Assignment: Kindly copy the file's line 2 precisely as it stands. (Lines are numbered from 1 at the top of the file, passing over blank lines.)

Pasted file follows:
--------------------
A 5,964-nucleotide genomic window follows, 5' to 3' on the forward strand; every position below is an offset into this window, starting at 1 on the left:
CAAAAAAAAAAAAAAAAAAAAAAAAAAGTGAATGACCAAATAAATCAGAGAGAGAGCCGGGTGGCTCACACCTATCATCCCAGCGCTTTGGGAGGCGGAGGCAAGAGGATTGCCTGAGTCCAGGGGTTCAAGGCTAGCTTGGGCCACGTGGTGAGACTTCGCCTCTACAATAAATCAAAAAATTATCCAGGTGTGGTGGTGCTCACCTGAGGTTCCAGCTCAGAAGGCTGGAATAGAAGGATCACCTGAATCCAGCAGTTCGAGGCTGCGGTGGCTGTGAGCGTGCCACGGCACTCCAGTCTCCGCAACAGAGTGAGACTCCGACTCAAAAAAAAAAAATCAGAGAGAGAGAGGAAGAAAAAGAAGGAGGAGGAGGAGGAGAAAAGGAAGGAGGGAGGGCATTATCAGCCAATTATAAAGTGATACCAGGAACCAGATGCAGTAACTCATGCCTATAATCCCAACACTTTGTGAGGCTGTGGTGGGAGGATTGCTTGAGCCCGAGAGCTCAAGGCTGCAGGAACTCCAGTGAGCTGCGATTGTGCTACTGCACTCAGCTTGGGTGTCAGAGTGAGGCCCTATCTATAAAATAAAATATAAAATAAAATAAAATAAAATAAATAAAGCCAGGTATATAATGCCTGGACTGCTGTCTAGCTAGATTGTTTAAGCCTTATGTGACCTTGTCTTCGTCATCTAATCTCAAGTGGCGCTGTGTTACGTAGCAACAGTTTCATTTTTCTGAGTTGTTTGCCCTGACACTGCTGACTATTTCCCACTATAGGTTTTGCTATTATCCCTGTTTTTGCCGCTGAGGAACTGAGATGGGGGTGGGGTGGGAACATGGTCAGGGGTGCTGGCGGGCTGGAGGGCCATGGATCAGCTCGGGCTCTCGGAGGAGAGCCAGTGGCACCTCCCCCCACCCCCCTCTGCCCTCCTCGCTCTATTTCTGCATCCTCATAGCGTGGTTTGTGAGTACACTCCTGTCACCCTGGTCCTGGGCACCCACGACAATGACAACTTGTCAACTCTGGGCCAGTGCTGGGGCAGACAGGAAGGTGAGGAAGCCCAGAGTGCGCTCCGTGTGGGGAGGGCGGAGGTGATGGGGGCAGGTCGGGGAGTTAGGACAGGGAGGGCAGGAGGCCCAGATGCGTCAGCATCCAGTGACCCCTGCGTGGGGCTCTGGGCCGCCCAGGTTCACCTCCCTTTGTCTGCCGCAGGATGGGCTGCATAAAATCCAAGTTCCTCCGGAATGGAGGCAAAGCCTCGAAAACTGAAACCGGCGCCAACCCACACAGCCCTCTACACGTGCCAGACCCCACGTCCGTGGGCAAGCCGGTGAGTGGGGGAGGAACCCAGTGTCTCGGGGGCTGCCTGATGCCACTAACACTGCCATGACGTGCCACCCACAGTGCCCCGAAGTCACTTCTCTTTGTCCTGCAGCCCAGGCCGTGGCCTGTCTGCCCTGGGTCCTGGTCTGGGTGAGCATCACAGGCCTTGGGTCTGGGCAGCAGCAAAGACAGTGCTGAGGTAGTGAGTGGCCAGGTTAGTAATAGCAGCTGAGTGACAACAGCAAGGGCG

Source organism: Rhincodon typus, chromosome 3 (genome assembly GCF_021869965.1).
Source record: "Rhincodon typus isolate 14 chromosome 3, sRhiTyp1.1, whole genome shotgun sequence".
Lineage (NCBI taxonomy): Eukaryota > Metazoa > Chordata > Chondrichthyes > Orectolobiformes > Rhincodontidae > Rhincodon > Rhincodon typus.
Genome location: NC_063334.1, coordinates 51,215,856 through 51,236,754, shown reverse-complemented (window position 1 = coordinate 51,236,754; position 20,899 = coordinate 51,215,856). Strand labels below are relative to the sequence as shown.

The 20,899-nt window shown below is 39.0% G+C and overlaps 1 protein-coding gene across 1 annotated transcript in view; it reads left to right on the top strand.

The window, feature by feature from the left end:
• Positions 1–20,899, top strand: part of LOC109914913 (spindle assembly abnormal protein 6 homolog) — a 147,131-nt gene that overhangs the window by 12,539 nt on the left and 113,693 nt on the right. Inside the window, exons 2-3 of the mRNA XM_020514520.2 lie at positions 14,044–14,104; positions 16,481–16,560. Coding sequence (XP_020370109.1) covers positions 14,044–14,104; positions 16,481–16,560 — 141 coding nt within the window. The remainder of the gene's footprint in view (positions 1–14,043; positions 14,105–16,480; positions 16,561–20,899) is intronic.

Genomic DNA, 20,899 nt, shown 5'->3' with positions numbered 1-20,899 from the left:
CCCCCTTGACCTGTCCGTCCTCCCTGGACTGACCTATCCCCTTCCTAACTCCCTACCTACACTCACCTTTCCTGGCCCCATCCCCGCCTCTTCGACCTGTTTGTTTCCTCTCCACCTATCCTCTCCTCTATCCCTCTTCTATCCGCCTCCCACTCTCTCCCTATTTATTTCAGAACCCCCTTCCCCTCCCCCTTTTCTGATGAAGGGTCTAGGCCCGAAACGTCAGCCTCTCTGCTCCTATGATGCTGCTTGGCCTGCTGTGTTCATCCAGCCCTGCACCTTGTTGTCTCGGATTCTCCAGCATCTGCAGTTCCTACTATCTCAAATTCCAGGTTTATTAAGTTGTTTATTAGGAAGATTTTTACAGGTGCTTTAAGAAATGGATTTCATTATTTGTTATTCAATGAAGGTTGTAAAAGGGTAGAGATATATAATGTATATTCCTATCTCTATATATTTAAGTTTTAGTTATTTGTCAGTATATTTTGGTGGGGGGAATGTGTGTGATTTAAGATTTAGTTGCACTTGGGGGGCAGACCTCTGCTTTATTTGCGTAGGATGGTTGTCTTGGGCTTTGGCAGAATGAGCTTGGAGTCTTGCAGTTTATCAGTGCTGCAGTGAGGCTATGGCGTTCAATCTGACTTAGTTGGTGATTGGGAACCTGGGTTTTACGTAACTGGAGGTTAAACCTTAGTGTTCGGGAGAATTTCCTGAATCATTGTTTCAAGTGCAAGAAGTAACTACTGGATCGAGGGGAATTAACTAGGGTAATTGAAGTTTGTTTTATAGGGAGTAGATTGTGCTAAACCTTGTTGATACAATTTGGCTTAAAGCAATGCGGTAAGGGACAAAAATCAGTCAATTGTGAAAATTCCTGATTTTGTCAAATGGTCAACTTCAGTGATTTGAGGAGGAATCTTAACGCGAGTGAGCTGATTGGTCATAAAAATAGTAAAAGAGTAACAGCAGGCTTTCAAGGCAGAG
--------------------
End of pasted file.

CAAAAAAAAAAAAAAAAAAAAAAAAAAGTGAATGACCAAATAAATCAGAGAGAGAGCCGGGTGGCTCACACCTATCATCCCAGCGCTTTGGGAGGCGGAGGCAAGAGGATTGCCTGAGTCCAGGGGTTCAAGGCTAGCTTGGGCCACGTGGTGAGACTTCGCCTCTACAATAAATCAAAAAATTATCCAGGTGTGGTGGTGCTCACCTGAGGTTCCAGCTCAGAAGGCTGGAATAGAAGGATCACCTGAATCCAGCAGTTCGAGGCTGCGGTGGCTGTGAGCGTGCCACGGCACTCCAGTCTCCGCAACAGAGTGAGACTCCGACTCAAAAAAAAAAAATCAGAGAGAGAGAGGAAGAAAAAGAAGGAGGAGGAGGAGGAGAAAAGGAAGGAGGGAGGGCATTATCAGCCAATTATAAAGTGATACCAGGAACCAGATGCAGTAACTCATGCCTATAATCCCAACACTTTGTGAGGCTGTGGTGGGAGGATTGCTTGAGCCCGAGAGCTCAAGGCTGCAGGAACTCCAGTGAGCTGCGATTGTGCTACTGCACTCAGCTTGGGTGTCAGAGTGAGGCCCTATCTATAAAATAAAATATAAAATAAAATAAAATAAAATAAATAAAGCCAGGTATATAATGCCTGGACTGCTGTCTAGCTAGATTGTTTAAGCCTTATGTGACCTTGTCTTCGTCATCTAATCTCAAGTGGCGCTGTGTTACGTAGCAACAGTTTCATTTTTCTGAGTTGTTTGCCCTGACACTGCTGACTATTTCCCACTATAGGTTTTGCTATTATCCCTGTTTTTGCCGCTGAGGAACTGAGATGGGGGTGGGGTGGGAACATGGTCAGGGGTGCTGGCGGGCTGGAGGGCCATGGATCAGCTCGGGCTCTCGGAGGAGAGCCAGTGGCACCTCCCCCCACCCCCCTCTGCCCTCCTCGCTCTATTTCTGCATCCTCATAGCGTGGTTTGTGAGTACACTCCTGTCACCCTGGTCCTGGGCACCCACGACAATGACAACTTGTCAACTCTGGGCCAGTGCTGGGGCAGACAGGAAGGTGAGGAAGCCCAGAGTGCGCTCCGTGTGGGGAGGGCGGAGGTGATGGGGGCAGGTCGGGGAGTTAGGACAGGGAGGGCAGGAGGCCCAGATGCGTCAGCATCCAGTGACCCCTGCGTGGGGCTCTGGGCCGCCCAGGTTCACCTCCCTTTGTCTGCCGCAGGATGGGCTGCATAAAATCCAAGTTCCTCCGGAATGGAGGCAAAGCCTCGAAAACTGAAACCGGCGCCAACCCACACAGCCCTCTACACGTGCCAGACCCCACGTCCGTGGGCAAGCCGGTGAGTGGGGGAGGAACCCAGTGTCTCGGGGGCTGCCTGATGCCACTAACACTGCCATGACGTGCCACCCACAGTGCCCCGAAGTCACTTCTCTTTGTCCTGCAGCCCAGGCCGTGGCCTGTCTGCCCTGGGTCCTGGTCTGGGTGAGCATCACAGGCCTTGGGTCTGGGCAGCAGCAAAGACAGTGCTGAGGTAGTGAGTGGCCAGGTTAGTAATAGCAGCTGAGTGACAACAGCAAGGGCG